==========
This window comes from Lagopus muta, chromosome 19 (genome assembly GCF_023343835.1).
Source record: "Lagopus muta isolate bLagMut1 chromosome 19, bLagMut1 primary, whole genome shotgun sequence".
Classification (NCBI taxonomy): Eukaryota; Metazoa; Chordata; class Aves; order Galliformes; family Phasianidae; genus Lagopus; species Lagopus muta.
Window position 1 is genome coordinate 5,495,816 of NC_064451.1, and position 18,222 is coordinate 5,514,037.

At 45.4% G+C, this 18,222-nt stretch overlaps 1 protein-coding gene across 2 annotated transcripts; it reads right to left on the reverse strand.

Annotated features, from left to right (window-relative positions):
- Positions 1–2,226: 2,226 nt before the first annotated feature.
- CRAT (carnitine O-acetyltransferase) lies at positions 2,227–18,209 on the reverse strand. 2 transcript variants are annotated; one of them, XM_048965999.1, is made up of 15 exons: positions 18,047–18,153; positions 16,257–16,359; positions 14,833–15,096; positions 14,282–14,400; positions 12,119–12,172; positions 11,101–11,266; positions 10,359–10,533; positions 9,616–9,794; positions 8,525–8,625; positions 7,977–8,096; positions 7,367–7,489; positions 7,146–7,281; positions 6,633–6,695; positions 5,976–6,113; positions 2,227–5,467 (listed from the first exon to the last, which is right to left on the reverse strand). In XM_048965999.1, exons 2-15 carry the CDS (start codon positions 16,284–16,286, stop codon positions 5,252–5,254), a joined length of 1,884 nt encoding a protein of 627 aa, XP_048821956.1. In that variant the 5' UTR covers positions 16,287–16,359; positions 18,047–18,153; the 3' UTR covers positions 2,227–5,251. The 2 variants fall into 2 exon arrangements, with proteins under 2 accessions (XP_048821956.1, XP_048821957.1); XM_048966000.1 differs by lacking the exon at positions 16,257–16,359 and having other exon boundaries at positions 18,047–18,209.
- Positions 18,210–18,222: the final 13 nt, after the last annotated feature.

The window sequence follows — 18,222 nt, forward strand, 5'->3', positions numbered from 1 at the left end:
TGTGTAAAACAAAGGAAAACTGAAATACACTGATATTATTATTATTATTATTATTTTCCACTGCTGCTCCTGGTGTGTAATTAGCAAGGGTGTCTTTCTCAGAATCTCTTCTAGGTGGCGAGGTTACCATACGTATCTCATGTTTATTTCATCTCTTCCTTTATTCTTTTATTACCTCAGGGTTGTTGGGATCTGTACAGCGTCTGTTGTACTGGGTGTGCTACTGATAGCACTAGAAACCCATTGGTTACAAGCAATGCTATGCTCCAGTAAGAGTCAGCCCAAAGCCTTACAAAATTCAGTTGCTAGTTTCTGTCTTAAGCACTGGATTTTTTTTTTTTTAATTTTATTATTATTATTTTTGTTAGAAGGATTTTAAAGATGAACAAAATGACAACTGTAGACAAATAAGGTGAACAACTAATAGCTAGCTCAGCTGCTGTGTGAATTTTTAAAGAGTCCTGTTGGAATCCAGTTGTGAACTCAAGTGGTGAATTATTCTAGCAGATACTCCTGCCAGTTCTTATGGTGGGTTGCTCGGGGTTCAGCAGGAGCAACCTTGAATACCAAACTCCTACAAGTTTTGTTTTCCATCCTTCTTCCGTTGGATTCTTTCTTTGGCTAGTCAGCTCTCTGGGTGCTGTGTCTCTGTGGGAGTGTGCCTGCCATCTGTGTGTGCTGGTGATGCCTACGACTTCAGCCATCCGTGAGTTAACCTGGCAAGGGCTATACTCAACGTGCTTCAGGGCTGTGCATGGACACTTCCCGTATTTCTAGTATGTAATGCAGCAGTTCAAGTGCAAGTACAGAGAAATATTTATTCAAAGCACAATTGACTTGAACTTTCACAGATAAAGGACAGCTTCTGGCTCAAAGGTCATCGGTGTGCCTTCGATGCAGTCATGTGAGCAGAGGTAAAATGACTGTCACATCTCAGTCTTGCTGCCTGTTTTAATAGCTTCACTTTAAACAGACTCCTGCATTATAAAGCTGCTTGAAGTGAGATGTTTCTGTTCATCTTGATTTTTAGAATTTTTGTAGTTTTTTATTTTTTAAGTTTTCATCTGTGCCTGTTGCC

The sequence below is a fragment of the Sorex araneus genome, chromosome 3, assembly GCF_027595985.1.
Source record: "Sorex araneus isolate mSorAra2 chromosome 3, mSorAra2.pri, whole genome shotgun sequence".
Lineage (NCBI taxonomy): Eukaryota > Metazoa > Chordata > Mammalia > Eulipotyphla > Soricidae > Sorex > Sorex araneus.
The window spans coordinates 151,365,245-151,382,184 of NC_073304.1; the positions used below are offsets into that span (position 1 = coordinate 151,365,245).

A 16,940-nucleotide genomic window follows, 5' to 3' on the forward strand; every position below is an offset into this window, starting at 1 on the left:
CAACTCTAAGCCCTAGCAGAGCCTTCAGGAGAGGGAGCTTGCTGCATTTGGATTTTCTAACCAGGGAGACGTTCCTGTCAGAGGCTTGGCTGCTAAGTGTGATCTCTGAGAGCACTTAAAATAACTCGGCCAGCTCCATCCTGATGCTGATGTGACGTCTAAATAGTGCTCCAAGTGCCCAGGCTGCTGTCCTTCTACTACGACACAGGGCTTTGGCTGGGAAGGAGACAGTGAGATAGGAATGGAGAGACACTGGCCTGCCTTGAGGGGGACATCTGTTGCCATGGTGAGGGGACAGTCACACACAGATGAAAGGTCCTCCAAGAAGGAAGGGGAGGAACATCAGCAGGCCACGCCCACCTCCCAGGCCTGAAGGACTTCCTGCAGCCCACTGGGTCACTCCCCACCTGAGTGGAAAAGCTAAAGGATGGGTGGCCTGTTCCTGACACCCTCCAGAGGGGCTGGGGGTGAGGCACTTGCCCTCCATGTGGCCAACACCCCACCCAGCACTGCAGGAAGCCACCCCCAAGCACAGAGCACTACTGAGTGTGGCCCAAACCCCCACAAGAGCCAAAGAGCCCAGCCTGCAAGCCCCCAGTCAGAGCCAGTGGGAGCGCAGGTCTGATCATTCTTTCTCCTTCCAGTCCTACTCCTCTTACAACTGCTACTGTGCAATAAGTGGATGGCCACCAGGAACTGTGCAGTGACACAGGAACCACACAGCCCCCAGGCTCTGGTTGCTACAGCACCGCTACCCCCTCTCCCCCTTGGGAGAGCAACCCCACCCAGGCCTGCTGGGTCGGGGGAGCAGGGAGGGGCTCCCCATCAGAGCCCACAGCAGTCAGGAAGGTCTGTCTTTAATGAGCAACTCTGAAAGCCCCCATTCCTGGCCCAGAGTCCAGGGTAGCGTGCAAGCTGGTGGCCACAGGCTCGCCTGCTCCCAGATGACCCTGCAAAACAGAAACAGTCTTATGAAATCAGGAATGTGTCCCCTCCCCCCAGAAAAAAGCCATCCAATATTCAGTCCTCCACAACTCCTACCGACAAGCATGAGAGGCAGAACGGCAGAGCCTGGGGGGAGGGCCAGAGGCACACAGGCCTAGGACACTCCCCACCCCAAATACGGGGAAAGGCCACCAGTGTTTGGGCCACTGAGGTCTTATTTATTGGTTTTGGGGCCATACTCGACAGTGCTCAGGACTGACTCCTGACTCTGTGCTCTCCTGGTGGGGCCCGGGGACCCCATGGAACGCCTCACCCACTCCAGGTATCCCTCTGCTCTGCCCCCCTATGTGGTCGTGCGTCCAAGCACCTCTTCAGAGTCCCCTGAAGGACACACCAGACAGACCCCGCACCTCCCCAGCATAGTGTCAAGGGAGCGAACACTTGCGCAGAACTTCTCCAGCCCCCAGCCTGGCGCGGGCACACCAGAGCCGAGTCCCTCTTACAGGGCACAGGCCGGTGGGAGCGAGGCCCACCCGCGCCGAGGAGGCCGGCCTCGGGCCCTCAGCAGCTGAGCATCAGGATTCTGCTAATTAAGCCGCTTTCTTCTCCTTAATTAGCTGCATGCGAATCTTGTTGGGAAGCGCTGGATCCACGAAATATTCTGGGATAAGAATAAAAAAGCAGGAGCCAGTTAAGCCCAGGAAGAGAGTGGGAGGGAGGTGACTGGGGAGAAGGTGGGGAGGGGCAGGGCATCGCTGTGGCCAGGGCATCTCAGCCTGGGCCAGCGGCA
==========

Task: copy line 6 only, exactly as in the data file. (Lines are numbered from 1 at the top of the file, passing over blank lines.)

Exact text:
Annotated features, from left to right (window-relative positions):